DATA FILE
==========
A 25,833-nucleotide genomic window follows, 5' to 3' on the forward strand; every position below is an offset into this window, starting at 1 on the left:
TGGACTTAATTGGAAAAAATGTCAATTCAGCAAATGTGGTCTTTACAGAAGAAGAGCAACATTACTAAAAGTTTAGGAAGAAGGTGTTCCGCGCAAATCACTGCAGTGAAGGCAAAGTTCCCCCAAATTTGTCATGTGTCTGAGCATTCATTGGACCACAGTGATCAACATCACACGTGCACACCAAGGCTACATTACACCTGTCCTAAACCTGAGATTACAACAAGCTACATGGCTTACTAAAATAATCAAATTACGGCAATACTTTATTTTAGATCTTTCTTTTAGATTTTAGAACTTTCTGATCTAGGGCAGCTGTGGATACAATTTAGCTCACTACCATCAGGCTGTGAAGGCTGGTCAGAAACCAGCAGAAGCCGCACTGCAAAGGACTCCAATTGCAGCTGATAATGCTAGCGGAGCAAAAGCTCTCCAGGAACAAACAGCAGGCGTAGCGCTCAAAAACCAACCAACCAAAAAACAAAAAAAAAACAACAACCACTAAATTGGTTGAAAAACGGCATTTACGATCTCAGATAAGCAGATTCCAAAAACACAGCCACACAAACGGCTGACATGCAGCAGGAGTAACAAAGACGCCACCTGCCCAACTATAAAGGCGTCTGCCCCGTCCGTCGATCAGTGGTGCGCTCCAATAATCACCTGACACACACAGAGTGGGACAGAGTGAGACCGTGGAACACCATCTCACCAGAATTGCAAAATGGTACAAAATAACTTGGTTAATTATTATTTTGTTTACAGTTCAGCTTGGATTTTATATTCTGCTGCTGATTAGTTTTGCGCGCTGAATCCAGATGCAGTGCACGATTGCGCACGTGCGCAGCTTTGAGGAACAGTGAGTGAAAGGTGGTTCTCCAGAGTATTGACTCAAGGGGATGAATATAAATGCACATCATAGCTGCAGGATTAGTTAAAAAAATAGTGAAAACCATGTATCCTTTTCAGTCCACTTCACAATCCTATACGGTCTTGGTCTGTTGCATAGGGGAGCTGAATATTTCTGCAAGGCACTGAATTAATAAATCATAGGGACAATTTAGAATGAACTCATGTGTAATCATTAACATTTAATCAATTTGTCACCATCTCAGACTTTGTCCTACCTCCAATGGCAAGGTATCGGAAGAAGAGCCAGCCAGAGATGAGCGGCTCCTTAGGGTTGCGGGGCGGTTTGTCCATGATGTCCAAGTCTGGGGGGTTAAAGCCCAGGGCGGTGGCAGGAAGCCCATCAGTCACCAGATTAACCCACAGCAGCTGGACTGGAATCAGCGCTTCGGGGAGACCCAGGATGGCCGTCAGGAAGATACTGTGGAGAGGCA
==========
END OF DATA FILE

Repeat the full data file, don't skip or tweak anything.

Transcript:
A 25,833-nucleotide genomic window follows, 5' to 3' on the forward strand; every position below is an offset into this window, starting at 1 on the left:
TGGACTTAATTGGAAAAAATGTCAATTCAGCAAATGTGGTCTTTACAGAAGAAGAGCAACATTACTAAAAGTTTAGGAAGAAGGTGTTCCGCGCAAATCACTGCAGTGAAGGCAAAGTTCCCCCAAATTTGTCATGTGTCTGAGCATTCATTGGACCACAGTGATCAACATCACACGTGCACACCAAGGCTACATTACACCTGTCCTAAACCTGAGATTACAACAAGCTACATGGCTTACTAAAATAATCAAATTACGGCAATACTTTATTTTAGATCTTTCTTTTAGATTTTAGAACTTTCTGATCTAGGGCAGCTGTGGATACAATTTAGCTCACTACCATCAGGCTGTGAAGGCTGGTCAGAAACCAGCAGAAGCCGCACTGCAAAGGACTCCAATTGCAGCTGATAATGCTAGCGGAGCAAAAGCTCTCCAGGAACAAACAGCAGGCGTAGCGCTCAAAAACCAACCAACCAAAAAACAAAAAAAAAACAACAACCACTAAATTGGTTGAAAAACGGCATTTACGATCTCAGATAAGCAGATTCCAAAAACACAGCCACACAAACGGCTGACATGCAGCAGGAGTAACAAAGACGCCACCTGCCCAACTATAAAGGCGTCTGCCCCGTCCGTCGATCAGTGGTGCGCTCCAATAATCACCTGACACACACAGAGTGGGACAGAGTGAGACCGTGGAACACCATCTCACCAGAATTGCAAAATGGTACAAAATAACTTGGTTAATTATTATTTTGTTTACAGTTCAGCTTGGATTTTATATTCTGCTGCTGATTAGTTTTGCGCGCTGAATCCAGATGCAGTGCACGATTGCGCACGTGCGCAGCTTTGAGGAACAGTGAGTGAAAGGTGGTTCTCCAGAGTATTGACTCAAGGGGATGAATATAAATGCACATCATAGCTGCAGGATTAGTTAAAAAAATAGTGAAAACCATGTATCCTTTTCAGTCCACTTCACAATCCTATACGGTCTTGGTCTGTTGCATAGGGGAGCTGAATATTTCTGCAAGGCACTGAATTAATAAATCATAGGGACAATTTAGAATGAACTCATGTGTAATCATTAACATTTAATCAATTTGTCACCATCTCAGACTTTGTCCTACCTCCAATGGCAAGGTATCGGAAGAAGAGCCAGCCAGAGATGAGCGGCTCCTTAGGGTTGCGGGGCGGTTTGTCCATGATGTCCAAGTCTGGGGGGTTAAAGCCCAGGGCGGTGGCAGGAAGCCCATCAGTCACCAGATTAACCCACAGCAGCTGGACTGGAATCAGCGCTTCGGGGAGACCCAGGATGGCCGTCAGGAAGATACTGTGGAGAGGCA